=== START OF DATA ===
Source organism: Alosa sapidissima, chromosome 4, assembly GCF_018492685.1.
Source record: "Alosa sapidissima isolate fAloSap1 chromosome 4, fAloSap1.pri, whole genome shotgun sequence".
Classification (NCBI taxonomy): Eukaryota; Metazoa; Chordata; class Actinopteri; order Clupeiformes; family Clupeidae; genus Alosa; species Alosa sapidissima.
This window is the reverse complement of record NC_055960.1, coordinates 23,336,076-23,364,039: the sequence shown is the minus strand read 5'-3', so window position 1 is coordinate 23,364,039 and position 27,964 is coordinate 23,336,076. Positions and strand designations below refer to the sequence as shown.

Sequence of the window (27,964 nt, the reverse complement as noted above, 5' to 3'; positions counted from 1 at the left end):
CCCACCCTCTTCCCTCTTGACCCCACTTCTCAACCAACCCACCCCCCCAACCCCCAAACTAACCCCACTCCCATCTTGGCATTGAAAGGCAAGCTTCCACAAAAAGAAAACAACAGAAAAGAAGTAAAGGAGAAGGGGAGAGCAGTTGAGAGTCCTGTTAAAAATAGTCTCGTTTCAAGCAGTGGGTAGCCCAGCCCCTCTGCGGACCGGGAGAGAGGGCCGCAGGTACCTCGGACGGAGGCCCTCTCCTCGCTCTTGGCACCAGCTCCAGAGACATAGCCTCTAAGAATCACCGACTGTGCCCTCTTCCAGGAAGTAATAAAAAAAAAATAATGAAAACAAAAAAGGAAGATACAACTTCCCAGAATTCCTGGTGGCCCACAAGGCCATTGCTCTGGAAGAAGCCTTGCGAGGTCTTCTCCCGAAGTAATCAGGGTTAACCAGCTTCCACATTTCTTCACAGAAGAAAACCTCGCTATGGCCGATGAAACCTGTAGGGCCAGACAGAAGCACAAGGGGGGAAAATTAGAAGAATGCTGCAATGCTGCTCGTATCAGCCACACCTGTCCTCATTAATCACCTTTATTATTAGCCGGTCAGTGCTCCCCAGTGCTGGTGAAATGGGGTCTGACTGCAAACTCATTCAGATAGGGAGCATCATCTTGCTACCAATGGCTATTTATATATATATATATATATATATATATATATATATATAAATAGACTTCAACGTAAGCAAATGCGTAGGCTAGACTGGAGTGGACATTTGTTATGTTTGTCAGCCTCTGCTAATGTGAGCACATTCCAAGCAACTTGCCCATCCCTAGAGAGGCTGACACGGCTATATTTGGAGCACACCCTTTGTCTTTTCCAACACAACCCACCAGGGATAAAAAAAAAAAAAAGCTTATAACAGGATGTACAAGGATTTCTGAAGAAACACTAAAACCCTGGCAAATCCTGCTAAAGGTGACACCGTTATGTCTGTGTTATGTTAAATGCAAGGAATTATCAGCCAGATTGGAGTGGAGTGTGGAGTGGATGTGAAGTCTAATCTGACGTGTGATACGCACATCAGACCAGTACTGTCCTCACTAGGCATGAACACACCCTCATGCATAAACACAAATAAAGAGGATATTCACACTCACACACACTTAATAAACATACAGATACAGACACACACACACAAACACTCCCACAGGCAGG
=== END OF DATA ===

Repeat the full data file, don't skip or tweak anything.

Source organism: Alosa sapidissima, chromosome 4, assembly GCF_018492685.1.
Source record: "Alosa sapidissima isolate fAloSap1 chromosome 4, fAloSap1.pri, whole genome shotgun sequence".
Classification (NCBI taxonomy): Eukaryota; Metazoa; Chordata; class Actinopteri; order Clupeiformes; family Clupeidae; genus Alosa; species Alosa sapidissima.
This window is the reverse complement of record NC_055960.1, coordinates 23,336,076-23,364,039: the sequence shown is the minus strand read 5'-3', so window position 1 is coordinate 23,364,039 and position 27,964 is coordinate 23,336,076. Positions and strand designations below refer to the sequence as shown.

Sequence of the window (27,964 nt, the reverse complement as noted above, 5' to 3'; positions counted from 1 at the left end):
CCCACCCTCTTCCCTCTTGACCCCACTTCTCAACCAACCCACCCCCCCAACCCCCAAACTAACCCCACTCCCATCTTGGCATTGAAAGGCAAGCTTCCACAAAAAGAAAACAACAGAAAAGAAGTAAAGGAGAAGGGGAGAGCAGTTGAGAGTCCTGTTAAAAATAGTCTCGTTTCAAGCAGTGGGTAGCCCAGCCCCTCTGCGGACCGGGAGAGAGGGCCGCAGGTACCTCGGACGGAGGCCCTCTCCTCGCTCTTGGCACCAGCTCCAGAGACATAGCCTCTAAGAATCACCGACTGTGCCCTCTTCCAGGAAGTAATAAAAAAAAAATAATGAAAACAAAAAAGGAAGATACAACTTCCCAGAATTCCTGGTGGCCCACAAGGCCATTGCTCTGGAAGAAGCCTTGCGAGGTCTTCTCCCGAAGTAATCAGGGTTAACCAGCTTCCACATTTCTTCACAGAAGAAAACCTCGCTATGGCCGATGAAACCTGTAGGGCCAGACAGAAGCACAAGGGGGGAAAATTAGAAGAATGCTGCAATGCTGCTCGTATCAGCCACACCTGTCCTCATTAATCACCTTTATTATTAGCCGGTCAGTGCTCCCCAGTGCTGGTGAAATGGGGTCTGACTGCAAACTCATTCAGATAGGGAGCATCATCTTGCTACCAATGGCTATTTATATATATATATATATATATATATATATATATATATAAATAGACTTCAACGTAAGCAAATGCGTAGGCTAGACTGGAGTGGACATTTGTTATGTTTGTCAGCCTCTGCTAATGTGAGCACATTCCAAGCAACTTGCCCATCCCTAGAGAGGCTGACACGGCTATATTTGGAGCACACCCTTTGTCTTTTCCAACACAACCCACCAGGGATAAAAAAAAAAAAAAGCTTATAACAGGATGTACAAGGATTTCTGAAGAAACACTAAAACCCTGGCAAATCCTGCTAAAGGTGACACCGTTATGTCTGTGTTATGTTAAATGCAAGGAATTATCAGCCAGATTGGAGTGGAGTGTGGAGTGGATGTGAAGTCTAATCTGACGTGTGATACGCACATCAGACCAGTACTGTCCTCACTAGGCATGAACACACCCTCATGCATAAACACAAATAAAGAGGATATTCACACTCACACACACTTAATAAACATACAGATACAGACACACACACACAAACACTCCCACAGGCAGG